I lost $1,800 after repairing a car at my auto shop – damage to the side should’ve been a warning of trouble to come

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AN autobody shop owner is out $1,800 after repairing a vehicle with extensive damage to its body panels.

The owner said a driver made off with the cash after a check was sent by a car insurance company.

A mechanic with 40 years of experience said he lost out on $1,800

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A mechanic with 40 years of experience said he lost out on $1,800Credit: Youtube /CBSChicago
The expert said a Dodge's side damage should have been ample warning

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The expert said a Dodge’s side damage should have been ample warningCredit: Youtube /CBSChicago

“It’s not a lot of money,” Kent Hill, the owner of Hill’s Auto Shop, told Chicago-based CBS affiliate WBBM-TV.

“It’s the principle. I’m going to be honest. It’s just the principle of it all.”

Hill said a Dodge Charger owner brought his car to the shop with a series of bullet holes littered through the door panels.

Bullets traveled through the sedan’s cabin.

Read More on Car Mechanics

The damage left holes on both sides of the car and broke some mechanical elements inside the panels.

“The guy got carjacked,” Hill said.

“And getting away, I guess they shot his car up.”

Hill said he received a payment for part of the claim from Allstate. However, he didn’t recieve an additional $1,800 associated with the original maintenance estimate. It was sent to the car’s owner.

The mechanic completed the rest of the work on the vehicle and handed it back to the owner, entrusting the driver would return with the cash.

The customer said he hadn’t received the $1,800 check from the insurance agency in the mail.

Drivers always forget to tell insurers about these key points

“I assumed under normal protocol that it would be a two-party check,” Hill said.

Insurance companies typically issue two-party checks with the owner’s and the mechanic shop’s names included.

This two-party arrangement is designed to guarantee that drivers compensate for their services and that mechanics refrain from cashing the check before completing the vehicle repairs.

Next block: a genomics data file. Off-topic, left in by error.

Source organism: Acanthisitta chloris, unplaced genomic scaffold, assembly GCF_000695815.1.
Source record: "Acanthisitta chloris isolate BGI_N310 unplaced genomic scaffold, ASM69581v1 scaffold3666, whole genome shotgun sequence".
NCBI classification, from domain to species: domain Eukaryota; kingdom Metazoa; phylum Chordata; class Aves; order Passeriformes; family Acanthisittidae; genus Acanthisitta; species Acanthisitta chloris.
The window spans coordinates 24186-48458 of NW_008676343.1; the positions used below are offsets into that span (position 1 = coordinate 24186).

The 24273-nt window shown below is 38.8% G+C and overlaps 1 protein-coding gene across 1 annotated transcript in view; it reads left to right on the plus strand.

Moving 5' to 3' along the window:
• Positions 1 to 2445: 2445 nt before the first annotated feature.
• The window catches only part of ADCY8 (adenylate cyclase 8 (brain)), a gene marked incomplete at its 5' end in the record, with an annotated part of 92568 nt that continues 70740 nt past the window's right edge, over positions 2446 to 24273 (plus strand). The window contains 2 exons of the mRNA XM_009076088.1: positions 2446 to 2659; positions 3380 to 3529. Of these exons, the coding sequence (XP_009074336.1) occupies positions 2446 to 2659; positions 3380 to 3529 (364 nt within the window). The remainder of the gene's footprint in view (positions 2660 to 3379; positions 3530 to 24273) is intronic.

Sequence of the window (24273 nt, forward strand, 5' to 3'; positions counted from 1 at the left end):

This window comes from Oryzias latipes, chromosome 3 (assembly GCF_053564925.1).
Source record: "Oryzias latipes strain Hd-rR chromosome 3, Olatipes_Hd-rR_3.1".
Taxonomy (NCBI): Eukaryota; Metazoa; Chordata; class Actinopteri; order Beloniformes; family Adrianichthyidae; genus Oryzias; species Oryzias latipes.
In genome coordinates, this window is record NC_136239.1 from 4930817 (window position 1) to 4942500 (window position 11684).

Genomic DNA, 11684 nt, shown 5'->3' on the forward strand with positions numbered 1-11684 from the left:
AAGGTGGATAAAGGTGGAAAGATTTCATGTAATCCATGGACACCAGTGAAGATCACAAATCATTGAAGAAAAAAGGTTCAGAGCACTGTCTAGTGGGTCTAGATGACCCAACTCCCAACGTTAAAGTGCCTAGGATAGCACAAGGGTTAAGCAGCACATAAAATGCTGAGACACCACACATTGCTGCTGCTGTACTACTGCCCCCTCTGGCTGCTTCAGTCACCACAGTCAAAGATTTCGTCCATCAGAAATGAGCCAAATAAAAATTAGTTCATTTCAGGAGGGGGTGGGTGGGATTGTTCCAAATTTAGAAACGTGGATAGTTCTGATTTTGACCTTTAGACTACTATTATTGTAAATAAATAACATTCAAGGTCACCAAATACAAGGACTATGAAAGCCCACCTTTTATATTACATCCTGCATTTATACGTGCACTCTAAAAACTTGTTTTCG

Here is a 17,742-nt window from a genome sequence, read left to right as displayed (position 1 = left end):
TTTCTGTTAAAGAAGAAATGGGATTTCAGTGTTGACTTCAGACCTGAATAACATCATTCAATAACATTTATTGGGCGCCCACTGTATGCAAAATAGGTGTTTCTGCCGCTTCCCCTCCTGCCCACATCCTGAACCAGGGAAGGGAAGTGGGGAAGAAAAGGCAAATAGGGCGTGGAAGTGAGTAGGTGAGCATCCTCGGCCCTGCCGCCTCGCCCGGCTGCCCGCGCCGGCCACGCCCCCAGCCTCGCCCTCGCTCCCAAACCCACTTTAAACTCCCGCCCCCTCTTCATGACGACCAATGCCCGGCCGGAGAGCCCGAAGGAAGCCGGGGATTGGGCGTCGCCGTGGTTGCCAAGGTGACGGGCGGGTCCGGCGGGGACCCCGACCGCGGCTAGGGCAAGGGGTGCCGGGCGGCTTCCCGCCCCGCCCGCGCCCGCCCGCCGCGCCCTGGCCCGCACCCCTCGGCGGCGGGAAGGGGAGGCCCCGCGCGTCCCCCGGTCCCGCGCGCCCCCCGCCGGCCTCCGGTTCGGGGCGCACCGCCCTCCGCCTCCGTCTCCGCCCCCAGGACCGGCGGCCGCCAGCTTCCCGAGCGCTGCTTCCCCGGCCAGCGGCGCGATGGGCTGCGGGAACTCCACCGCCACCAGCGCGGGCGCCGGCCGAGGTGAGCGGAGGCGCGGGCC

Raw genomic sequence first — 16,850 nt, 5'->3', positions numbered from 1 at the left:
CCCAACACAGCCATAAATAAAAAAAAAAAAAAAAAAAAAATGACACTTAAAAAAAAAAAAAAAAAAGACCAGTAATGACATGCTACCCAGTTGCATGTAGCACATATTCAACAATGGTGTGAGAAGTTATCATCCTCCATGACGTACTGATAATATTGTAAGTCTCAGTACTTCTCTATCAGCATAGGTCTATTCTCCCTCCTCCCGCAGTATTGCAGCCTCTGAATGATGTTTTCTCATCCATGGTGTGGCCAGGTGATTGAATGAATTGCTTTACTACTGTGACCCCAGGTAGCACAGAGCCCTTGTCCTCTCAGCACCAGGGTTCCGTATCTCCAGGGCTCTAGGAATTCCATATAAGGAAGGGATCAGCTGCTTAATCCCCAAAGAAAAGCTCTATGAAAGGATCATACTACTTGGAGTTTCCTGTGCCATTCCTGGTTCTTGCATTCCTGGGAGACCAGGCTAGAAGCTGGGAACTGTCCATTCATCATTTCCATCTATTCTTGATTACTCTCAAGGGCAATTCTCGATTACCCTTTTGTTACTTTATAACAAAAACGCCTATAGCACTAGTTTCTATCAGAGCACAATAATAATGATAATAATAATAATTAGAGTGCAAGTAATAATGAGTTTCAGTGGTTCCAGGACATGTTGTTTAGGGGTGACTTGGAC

Following alleged incidents where mechanics purportedly declined to repair vehicles after cashing single-party checks, numerous drivers filed complaints with their auto insurance providers.

Allstate didn’t immediately respond to The U.S. Sun’s request for comment. WBBM-TV also said they didn’t receive a response.

Expert advice on prepping your car for summer

Dustin Piggot, the Service Manager at a Subaru Dealership with years of technincal experience, told The U.S. Sun in an exclusive interview which items drivers should have checked before temperatures rise:

  1. Have a multi-point inspection performed. A paid inspection will prompt a technician to check vital systems like braking, power steering, and front and rear suspension for any leaks or malfunctions. They will also test the condition of the battery and check vital fluid levels and conditions.
  2. Cooling system. Before things heat up, drivers must have their cooling system inspected for proper coolant levels and condition, have radiator hoses evaluated, and have the radiator checked.
  3. Have your A/C system checked. If freon is low and needs charging or parts need to be replaced, it’s essential to address the issue before temperatures rise.
  4. Make sure your tires are appropriate for warmer weather. If you live in a climate that necessitates a dedicated winter tire, swap them with all-season or summer tires if possible to extend the life of the winter tire. Winter tires are softer and will wear out much quicker in warmer weather.
  5. Look at tread depth. Tires with low tread depth will make it more difficult to stop your car if you need to avoid an accident.
  6. Give your car some TLC. Before it gets too hot, Piggott says it’s important to give your car a good cleaning to wash away winter grime and dirt and treat your paint to a nice coat of wax to protect it from harsh UV rays and high heat. Many dealerships like his offer detailing and washing services.

Read more here.

But Hill said the company sent a check to the Charger owner without the shop’s name because the damage was less than $3,500.

The repairman, who has worked in the industry for 40 years, said he had never heard of the company’s policy.

Still, Hill said he should have seen the bullet holes as a warning.

“This is the way I see it. They shot at his car, so you would think he would be the most humblest guy on Earth,” he told the station.

“This is new.”

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